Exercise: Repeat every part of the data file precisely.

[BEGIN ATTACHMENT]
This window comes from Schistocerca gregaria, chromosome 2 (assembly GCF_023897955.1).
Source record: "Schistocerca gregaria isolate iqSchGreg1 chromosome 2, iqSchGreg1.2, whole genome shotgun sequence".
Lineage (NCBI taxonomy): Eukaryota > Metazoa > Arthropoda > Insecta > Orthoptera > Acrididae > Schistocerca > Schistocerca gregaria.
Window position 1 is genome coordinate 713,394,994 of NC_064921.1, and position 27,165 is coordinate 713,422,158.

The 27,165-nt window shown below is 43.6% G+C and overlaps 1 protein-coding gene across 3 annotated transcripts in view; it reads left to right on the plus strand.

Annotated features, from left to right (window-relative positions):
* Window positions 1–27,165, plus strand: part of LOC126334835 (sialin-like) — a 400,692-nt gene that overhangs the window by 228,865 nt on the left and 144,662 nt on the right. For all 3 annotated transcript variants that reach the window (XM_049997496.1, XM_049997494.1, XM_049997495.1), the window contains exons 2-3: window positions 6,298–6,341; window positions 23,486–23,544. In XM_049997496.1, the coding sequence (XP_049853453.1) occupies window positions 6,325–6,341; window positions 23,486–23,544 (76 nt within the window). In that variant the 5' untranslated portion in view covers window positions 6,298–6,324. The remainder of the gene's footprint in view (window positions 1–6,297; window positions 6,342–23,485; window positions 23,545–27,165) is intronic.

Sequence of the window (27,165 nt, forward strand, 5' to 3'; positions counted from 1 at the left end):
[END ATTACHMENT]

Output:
This window comes from Schistocerca gregaria, chromosome 2 (assembly GCF_023897955.1).
Source record: "Schistocerca gregaria isolate iqSchGreg1 chromosome 2, iqSchGreg1.2, whole genome shotgun sequence".
Lineage (NCBI taxonomy): Eukaryota > Metazoa > Arthropoda > Insecta > Orthoptera > Acrididae > Schistocerca > Schistocerca gregaria.
Window position 1 is genome coordinate 713,394,994 of NC_064921.1, and position 27,165 is coordinate 713,422,158.

The 27,165-nt window shown below is 43.6% G+C and overlaps 1 protein-coding gene across 3 annotated transcripts in view; it reads left to right on the plus strand.

Annotated features, from left to right (window-relative positions):
* Window positions 1–27,165, plus strand: part of LOC126334835 (sialin-like) — a 400,692-nt gene that overhangs the window by 228,865 nt on the left and 144,662 nt on the right. For all 3 annotated transcript variants that reach the window (XM_049997496.1, XM_049997494.1, XM_049997495.1), the window contains exons 2-3: window positions 6,298–6,341; window positions 23,486–23,544. In XM_049997496.1, the coding sequence (XP_049853453.1) occupies window positions 6,325–6,341; window positions 23,486–23,544 (76 nt within the window). In that variant the 5' untranslated portion in view covers window positions 6,298–6,324. The remainder of the gene's footprint in view (window positions 1–6,297; window positions 6,342–23,485; window positions 23,545–27,165) is intronic.

Sequence of the window (27,165 nt, forward strand, 5' to 3'; positions counted from 1 at the left end):